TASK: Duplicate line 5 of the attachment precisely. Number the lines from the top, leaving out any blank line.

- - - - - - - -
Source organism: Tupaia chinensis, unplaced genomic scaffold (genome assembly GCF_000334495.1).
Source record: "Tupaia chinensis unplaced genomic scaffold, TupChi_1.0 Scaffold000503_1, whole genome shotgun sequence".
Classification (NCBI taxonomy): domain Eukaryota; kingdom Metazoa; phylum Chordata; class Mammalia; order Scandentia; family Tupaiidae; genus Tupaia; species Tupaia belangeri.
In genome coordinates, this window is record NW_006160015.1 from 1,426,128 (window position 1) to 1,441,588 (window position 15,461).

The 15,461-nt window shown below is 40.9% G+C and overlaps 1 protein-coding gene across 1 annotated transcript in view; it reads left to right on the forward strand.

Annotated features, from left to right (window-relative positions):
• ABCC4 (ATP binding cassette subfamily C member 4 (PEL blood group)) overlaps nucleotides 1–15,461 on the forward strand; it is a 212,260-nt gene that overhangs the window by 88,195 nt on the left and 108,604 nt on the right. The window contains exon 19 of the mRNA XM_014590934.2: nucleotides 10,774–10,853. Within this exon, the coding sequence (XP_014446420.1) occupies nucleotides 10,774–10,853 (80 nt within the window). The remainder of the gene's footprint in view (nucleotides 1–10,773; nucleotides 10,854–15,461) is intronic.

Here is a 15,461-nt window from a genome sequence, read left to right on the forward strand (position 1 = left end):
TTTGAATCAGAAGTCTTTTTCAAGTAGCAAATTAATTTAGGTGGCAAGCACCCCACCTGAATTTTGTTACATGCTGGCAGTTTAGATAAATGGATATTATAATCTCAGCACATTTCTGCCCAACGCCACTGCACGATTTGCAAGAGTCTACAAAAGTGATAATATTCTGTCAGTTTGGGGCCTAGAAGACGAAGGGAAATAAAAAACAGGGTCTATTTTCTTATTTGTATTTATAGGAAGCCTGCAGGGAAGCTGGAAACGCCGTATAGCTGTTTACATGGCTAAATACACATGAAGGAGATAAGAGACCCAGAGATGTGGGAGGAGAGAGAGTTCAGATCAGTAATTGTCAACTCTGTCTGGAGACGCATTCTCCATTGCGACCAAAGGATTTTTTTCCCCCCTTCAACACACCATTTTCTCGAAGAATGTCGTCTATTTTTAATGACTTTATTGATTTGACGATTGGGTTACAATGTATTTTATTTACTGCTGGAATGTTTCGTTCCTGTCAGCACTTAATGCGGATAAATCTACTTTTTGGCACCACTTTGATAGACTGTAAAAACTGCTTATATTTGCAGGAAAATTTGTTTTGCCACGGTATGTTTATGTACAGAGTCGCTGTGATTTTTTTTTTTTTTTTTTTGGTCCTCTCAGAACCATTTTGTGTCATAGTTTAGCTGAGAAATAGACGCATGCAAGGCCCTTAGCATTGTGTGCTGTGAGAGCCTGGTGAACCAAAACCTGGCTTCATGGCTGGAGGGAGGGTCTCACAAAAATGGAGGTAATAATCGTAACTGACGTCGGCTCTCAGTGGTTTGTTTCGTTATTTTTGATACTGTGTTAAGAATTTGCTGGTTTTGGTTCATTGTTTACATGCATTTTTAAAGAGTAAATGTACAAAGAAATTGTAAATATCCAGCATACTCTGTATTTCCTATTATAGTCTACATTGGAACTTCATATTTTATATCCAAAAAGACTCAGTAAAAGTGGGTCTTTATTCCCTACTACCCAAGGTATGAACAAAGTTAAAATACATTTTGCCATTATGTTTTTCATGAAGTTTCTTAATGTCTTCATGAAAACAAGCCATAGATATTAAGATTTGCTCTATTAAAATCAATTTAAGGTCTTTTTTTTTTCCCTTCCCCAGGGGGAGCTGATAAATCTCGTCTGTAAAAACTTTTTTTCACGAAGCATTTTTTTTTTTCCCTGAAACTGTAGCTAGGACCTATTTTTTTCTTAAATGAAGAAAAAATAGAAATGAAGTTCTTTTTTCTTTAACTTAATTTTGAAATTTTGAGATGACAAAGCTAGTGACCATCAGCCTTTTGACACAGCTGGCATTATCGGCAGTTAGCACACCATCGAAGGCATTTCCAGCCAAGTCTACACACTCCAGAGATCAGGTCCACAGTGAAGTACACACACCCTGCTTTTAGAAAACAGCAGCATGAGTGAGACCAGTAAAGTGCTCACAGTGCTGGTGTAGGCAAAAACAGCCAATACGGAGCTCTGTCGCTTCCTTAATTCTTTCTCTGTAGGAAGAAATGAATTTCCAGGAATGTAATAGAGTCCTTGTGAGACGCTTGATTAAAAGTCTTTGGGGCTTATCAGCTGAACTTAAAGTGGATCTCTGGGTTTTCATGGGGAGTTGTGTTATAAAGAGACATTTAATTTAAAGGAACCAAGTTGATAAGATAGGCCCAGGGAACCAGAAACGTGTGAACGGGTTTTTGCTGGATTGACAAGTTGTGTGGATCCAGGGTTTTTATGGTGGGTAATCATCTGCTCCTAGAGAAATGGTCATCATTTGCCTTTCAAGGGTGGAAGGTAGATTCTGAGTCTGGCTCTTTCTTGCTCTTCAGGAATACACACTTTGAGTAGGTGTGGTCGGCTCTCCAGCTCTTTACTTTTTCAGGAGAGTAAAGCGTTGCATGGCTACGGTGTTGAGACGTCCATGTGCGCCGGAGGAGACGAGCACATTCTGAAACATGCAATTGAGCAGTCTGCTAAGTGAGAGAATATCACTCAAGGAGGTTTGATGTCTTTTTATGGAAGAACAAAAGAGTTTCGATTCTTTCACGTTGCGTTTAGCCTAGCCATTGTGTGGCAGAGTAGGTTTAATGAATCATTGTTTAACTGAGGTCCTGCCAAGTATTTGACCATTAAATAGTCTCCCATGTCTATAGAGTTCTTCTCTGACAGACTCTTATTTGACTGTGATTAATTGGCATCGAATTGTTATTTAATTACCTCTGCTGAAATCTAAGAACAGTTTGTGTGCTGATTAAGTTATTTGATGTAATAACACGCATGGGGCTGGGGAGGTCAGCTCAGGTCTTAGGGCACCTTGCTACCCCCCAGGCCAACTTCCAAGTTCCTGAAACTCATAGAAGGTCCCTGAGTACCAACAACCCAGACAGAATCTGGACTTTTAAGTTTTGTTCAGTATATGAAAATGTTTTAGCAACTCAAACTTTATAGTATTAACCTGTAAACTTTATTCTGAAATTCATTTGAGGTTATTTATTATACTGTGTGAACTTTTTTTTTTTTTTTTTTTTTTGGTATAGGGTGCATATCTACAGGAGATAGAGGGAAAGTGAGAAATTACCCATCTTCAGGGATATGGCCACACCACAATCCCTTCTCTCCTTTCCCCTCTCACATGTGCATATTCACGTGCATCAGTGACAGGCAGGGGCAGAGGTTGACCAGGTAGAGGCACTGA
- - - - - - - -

The 15,461-nt window shown below is 40.9% G+C and overlaps 1 protein-coding gene across 1 annotated transcript in view; it reads left to right on the forward strand.